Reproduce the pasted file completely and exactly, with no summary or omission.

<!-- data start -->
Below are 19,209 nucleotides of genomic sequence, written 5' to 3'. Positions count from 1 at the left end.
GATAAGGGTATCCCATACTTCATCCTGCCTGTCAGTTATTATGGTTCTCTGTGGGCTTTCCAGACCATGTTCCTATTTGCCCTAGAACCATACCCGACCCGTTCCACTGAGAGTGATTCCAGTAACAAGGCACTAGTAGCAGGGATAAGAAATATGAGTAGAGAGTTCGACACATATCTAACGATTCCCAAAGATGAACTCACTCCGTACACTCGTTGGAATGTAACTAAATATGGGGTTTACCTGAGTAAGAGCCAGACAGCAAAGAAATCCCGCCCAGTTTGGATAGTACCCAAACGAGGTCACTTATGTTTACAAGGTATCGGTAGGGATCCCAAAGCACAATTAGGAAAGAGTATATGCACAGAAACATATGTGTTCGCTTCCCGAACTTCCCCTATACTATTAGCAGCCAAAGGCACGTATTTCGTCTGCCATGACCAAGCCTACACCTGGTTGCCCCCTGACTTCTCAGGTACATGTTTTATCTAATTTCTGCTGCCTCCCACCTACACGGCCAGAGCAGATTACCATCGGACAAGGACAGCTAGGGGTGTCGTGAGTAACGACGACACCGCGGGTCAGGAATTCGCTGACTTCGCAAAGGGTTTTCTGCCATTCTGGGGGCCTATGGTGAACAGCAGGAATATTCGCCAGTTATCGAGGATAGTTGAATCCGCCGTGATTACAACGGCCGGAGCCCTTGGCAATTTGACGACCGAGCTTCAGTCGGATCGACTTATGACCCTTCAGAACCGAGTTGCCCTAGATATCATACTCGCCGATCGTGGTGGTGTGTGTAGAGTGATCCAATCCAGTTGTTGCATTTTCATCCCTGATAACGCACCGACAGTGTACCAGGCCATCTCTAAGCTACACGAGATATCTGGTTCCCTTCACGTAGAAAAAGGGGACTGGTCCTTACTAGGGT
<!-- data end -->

Below are 19,209 nucleotides of genomic sequence, written 5' to 3'. Positions count from 1 at the left end.
GATAAGGGTATCCCATACTTCATCCTGCCTGTCAGTTATTATGGTTCTCTGTGGGCTTTCCAGACCATGTTCCTATTTGCCCTAGAACCATACCCGACCCGTTCCACTGAGAGTGATTCCAGTAACAAGGCACTAGTAGCAGGGATAAGAAATATGAGTAGAGAGTTCGACACATATCTAACGATTCCCAAAGATGAACTCACTCCGTACACTCGTTGGAATGTAACTAAATATGGGGTTTACCTGAGTAAGAGCCAGACAGCAAAGAAATCCCGCCCAGTTTGGATAGTACCCAAACGAGGTCACTTATGTTTACAAGGTATCGGTAGGGATCCCAAAGCACAATTAGGAAAGAGTATATGCACAGAAACATATGTGTTCGCTTCCCGAACTTCCCCTATACTATTAGCAGCCAAAGGCACGTATTTCGTCTGCCATGACCAAGCCTACACCTGGTTGCCCCCTGACTTCTCAGGTACATGTTTTATCTAATTTCTGCTGCCTCCCACCTACACGGCCAGAGCAGATTACCATCGGACAAGGACAGCTAGGGGTGTCGTGAGTAACGACGACACCGCGGGTCAGGAATTCGCTGACTTCGCAAAGGGTTTTCTGCCATTCTGGGGGCCTATGGTGAACAGCAGGAATATTCGCCAGTTATCGAGGATAGTTGAATCCGCCGTGATTACAACGGCCGGAGCCCTTGGCAATTTGACGACCGAGCTTCAGTCGGATCGACTTATGACCCTTCAGAACCGAGTTGCCCTAGATATCATACTCGCCGATCGTGGTGGTGTGTGTAGAGTGATCCAATCCAGTTGTTGCATTTTCATCCCTGATAACGCACCGACAGTGTACCAGGCCATCTCTAAGCTACACGAGATATCTGGTTCCCTTCACGTAGAAAAAGGGGACTGGTCCTTACTAGGGT